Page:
Flexibility: It's More Than an Engineering Challenge [In My View]

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Flexibility is key for a power system under strain. When the city metro breaks down, you require other means of transportation. Before a big conference, you might need staff to work outside regular office hours. And when the production of electricity is dependent on how the wind blows or the sun shines, something or someone has to adapt. One of the best ways to increase your flexibility is to use the entire portfolio of available resources. The metro is down? Walk; take the bus, the train, your bike, or your car. Short on staff for next week’s conference? Ask HR, communication, planning, or someone else if you can use some of their people; you'll pay it back later. Are we getting too much electricity from wind? Use it for heating or get people to turn on appliances or change to electric cars. Flexibility is largely about systems, so it’s no surprise that, in recent years, there’s been increasing interest in applying systems thinking to energy research. As a policy adviser, I've been involved first hand in the transition toward a renewable-based energy system with its large share of intermittent energy sources, such as wind and solar.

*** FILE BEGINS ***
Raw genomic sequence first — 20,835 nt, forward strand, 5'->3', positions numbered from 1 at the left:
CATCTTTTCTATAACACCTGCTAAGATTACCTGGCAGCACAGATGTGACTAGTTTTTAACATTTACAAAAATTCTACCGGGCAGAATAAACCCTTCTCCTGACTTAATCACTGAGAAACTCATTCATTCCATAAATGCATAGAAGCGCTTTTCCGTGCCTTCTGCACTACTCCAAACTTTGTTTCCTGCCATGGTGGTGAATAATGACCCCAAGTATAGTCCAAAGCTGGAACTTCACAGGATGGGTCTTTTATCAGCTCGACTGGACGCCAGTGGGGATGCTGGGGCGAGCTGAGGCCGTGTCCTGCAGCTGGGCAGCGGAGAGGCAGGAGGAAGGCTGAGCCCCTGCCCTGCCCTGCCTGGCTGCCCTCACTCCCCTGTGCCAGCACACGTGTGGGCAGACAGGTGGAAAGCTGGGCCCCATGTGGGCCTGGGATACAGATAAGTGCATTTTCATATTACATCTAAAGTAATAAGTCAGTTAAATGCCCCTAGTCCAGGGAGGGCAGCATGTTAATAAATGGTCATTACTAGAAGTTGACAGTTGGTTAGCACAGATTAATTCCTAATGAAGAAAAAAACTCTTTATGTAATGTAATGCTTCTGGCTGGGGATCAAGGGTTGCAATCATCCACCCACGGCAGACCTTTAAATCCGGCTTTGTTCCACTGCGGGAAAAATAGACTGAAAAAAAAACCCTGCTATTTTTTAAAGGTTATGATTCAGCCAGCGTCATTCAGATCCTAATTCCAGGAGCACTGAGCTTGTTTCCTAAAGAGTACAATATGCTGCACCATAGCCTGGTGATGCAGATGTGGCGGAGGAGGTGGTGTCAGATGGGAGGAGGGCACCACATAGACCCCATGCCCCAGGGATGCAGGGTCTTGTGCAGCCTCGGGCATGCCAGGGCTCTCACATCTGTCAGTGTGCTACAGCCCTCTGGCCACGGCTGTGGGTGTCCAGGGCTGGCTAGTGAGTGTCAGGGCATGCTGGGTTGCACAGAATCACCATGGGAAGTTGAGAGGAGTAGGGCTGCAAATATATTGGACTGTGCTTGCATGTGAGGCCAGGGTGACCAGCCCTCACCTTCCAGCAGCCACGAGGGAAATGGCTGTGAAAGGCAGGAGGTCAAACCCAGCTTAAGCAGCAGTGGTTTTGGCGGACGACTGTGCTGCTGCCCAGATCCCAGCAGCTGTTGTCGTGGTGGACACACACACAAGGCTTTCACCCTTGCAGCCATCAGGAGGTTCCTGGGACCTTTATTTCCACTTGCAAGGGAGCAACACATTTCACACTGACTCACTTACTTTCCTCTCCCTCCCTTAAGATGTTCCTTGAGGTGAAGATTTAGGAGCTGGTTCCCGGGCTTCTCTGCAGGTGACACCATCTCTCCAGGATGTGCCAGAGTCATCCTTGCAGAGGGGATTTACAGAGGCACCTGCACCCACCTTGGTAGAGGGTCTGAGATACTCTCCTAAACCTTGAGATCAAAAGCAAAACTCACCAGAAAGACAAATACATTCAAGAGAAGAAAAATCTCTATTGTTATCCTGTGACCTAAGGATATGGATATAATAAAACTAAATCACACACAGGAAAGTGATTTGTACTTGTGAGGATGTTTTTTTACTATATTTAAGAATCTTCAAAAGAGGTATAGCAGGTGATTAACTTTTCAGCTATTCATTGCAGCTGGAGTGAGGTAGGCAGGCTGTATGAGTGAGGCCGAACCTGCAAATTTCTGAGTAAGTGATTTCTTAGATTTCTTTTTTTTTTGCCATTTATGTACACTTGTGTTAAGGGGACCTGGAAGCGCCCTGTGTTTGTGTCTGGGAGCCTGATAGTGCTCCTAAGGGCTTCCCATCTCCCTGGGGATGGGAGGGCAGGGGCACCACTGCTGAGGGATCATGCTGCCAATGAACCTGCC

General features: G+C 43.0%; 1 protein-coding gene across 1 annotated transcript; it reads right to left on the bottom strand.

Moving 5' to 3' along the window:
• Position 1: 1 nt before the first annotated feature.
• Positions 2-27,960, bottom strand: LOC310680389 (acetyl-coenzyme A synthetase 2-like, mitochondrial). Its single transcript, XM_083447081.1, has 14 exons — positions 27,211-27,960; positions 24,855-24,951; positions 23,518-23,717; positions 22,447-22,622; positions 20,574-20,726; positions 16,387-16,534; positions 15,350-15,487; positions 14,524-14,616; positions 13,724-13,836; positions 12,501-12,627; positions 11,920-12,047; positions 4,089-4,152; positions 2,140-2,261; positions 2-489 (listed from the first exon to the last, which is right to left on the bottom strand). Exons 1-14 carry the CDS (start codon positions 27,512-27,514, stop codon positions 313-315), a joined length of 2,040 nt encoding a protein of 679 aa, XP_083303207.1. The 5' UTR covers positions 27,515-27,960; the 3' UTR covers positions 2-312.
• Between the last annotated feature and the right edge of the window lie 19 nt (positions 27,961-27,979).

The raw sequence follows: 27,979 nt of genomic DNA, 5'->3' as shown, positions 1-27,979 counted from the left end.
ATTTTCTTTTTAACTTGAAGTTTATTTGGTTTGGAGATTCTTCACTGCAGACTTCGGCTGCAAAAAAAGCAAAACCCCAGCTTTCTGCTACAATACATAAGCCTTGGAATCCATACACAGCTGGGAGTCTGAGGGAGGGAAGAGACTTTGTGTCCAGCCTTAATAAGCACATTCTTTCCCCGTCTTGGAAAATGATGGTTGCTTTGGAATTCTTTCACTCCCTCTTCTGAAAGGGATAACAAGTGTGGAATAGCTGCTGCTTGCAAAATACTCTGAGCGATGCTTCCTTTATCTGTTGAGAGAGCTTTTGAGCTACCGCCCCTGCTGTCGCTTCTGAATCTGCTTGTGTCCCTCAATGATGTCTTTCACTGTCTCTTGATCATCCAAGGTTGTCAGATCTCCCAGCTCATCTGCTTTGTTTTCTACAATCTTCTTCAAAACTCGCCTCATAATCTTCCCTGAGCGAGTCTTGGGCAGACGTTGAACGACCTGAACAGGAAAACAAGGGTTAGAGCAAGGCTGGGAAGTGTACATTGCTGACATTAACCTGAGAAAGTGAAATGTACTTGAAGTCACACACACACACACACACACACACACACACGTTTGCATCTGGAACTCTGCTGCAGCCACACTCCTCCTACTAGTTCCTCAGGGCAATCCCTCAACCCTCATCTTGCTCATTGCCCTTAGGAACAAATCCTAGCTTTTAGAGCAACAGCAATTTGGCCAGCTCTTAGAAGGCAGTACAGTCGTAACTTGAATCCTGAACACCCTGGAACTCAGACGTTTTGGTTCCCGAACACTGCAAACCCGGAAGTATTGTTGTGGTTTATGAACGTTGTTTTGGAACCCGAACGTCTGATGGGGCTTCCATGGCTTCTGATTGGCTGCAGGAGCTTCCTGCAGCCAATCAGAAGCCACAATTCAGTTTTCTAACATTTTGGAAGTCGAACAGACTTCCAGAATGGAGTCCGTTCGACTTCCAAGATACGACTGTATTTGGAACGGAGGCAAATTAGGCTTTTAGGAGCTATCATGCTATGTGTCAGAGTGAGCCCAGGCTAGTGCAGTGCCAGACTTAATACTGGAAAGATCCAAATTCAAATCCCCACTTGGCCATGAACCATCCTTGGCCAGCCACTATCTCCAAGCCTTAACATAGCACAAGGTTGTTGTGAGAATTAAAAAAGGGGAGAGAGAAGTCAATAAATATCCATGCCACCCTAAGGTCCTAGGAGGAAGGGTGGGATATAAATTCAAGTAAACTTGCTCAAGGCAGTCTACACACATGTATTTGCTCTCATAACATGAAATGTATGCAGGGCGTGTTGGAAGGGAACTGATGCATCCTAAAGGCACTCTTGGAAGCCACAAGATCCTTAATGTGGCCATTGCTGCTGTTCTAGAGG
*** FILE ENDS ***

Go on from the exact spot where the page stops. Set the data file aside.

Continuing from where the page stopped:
Original languageEnglish
JournalI E E E Power & Energy Magazine
Issue number1
Pages (from-to)92-90
Publication statusPublished - 2017


  • Power system planning
  • Electricity supply industry
  • Renewable resources
  • System integration

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